Managing Information Security in 2009
Since the middle of 2008, we have seen an increase in the types and complexity of information security attacks that organizations have been facing. The widespread worms of 2004 and 2005 gave way to the targeted attacks of 2006 and early 2007. Things quieted down in the latter portion of 2007, as the security industry was able to clamp down on a lot of the botnet activity that drove the targeted attacks.
Many factors, including better anti-spam solutions, improved operating systems capabilities, and better end-user awareness helped to contribute to the slightly lower levels of threats leading into early 2008.
There is another key factor, however, which is often ignored, or at the very least, not well understood. As Bruce Schneier aptly point out in “Beyond Fear”, information security is not something you win outright, but rather, it is all about mitigating ongoing risks. It is a persistent cat-n-mouse game between the protectors of the enterprise and the cyber underground.
As the good guys catch on to the techniques and approaches of the bad guys, and develop successful strategies to mitigate the risks that that have been unleashed in the wild, the bad guys regroup to develop new mechanisms for attaining their goals. Over the past 5 or 6 years, cyber terrorism has moved from being the realm of uncoordinated, poorly financed individuals driven largely by ego and a desire for notoriety, to being the purview of highly coordinated, well financed, (in some cases, government-sponsored) entities with complex financial and/or political motivations. And they are more than happy to keep the publicity down to a minimum if that will ensure that more people and organizations remain in a vulnerable state for a much longer period of time.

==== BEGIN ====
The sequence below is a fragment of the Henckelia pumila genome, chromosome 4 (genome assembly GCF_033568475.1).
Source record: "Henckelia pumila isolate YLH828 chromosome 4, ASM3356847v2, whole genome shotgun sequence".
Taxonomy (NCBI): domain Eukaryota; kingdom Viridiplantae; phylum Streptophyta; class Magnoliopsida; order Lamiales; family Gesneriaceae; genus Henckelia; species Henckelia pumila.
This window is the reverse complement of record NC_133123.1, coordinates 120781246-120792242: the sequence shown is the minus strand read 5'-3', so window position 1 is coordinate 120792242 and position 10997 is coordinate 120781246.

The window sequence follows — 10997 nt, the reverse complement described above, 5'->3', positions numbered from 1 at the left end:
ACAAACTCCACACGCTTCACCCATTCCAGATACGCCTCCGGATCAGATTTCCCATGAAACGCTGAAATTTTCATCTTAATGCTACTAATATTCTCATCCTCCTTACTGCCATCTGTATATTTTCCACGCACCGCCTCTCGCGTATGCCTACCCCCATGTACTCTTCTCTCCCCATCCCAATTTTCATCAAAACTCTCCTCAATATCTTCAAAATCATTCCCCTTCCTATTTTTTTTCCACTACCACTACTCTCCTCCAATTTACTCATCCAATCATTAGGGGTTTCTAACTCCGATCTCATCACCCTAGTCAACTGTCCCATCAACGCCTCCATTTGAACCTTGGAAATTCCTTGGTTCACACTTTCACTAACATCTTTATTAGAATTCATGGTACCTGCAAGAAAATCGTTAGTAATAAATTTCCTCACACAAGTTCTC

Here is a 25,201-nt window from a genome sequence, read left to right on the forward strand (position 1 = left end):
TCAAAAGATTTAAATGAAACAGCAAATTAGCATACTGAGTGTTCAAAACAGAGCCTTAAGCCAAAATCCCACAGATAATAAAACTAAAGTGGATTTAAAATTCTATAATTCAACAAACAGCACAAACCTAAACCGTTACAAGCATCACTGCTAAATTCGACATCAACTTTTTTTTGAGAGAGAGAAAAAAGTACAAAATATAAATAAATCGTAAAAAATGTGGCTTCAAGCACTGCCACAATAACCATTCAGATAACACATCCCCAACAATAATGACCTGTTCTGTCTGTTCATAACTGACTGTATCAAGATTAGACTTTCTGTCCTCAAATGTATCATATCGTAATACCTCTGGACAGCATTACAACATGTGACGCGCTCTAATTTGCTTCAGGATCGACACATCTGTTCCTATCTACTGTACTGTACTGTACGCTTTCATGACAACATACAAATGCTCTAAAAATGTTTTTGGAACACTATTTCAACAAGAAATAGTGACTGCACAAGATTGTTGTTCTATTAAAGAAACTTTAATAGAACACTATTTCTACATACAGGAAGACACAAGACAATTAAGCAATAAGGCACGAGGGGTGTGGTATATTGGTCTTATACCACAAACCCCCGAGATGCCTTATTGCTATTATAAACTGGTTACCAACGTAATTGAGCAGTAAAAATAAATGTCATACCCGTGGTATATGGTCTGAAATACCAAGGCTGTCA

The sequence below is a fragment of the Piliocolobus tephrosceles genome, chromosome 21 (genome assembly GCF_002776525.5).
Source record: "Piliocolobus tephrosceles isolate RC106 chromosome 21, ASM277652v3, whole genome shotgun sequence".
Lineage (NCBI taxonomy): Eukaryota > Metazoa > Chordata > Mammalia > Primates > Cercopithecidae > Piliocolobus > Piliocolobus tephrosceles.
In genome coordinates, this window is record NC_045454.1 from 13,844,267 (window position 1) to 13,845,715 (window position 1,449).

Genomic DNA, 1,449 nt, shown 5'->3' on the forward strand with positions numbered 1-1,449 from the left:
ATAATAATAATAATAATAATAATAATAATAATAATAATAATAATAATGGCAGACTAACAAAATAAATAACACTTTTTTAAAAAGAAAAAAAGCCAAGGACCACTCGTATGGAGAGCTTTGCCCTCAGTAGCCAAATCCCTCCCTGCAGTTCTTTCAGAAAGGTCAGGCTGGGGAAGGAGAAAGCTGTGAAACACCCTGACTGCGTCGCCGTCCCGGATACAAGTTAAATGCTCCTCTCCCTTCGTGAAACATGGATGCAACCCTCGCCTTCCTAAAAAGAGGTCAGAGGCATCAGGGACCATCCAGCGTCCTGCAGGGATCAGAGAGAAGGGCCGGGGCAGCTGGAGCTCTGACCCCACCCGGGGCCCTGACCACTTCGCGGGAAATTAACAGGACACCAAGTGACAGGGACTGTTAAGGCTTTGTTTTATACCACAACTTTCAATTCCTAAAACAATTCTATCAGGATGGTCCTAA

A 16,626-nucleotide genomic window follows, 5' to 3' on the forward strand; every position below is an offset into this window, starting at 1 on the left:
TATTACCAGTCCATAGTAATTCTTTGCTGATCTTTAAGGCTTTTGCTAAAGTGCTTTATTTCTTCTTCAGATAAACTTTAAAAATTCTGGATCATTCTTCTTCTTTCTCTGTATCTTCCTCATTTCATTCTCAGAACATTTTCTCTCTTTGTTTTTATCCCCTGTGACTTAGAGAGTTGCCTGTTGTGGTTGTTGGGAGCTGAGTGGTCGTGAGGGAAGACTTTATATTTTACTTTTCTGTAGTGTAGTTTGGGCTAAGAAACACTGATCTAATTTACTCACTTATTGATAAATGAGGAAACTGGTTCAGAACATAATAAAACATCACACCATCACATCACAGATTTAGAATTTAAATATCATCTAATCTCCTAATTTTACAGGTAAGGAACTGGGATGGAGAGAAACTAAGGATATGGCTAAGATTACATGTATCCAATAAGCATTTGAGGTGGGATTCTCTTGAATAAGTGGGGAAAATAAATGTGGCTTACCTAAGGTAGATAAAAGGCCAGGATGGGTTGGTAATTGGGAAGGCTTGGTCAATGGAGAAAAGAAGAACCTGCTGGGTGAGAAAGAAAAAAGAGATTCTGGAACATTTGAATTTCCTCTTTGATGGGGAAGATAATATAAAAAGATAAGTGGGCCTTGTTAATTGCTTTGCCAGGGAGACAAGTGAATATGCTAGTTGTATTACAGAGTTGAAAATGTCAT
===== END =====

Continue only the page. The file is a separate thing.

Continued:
A recent SC Magazine article points out some of the issues that organizations will face in 2009, as they look to secure their technology infrastructure from the growing threats. The task will not be made easier by the expansion of remote employees who need to be connected to the network without restriction, nor by the convergence of voice and data networks via technologies such as VoIP.
Organizations that properly inventory the various technology assets within their enterprise, generate a risk profile for each asset or asset group based on its importance to the overall business, and then begin to develop a mitigation strategy based on those risk profiles will stand the greatest chance of avoiding catastrophic or embarrassing attacks to their business in 2009.
Those that just try to do a little of everything, without regard for business value or prioritization, will likely find themselves answering to key constituents such as clients, customers or various regulatory bodies, when they suffer one or more breaches.
It’s not a matter of if you get hit. It’s a matter of how soon you will be able to determine that you have been hit, and what steps you are already taking to mitigate the potential damage, and restore customer confidence.
If it hasn’t been made sufficiently clear already, Information Security is no longer merely a technology function – it is the work of the business on a whole – and requires proper support across all business units to be effective. It is more than just the cost of doing business: it is a key driver of business success moving forward.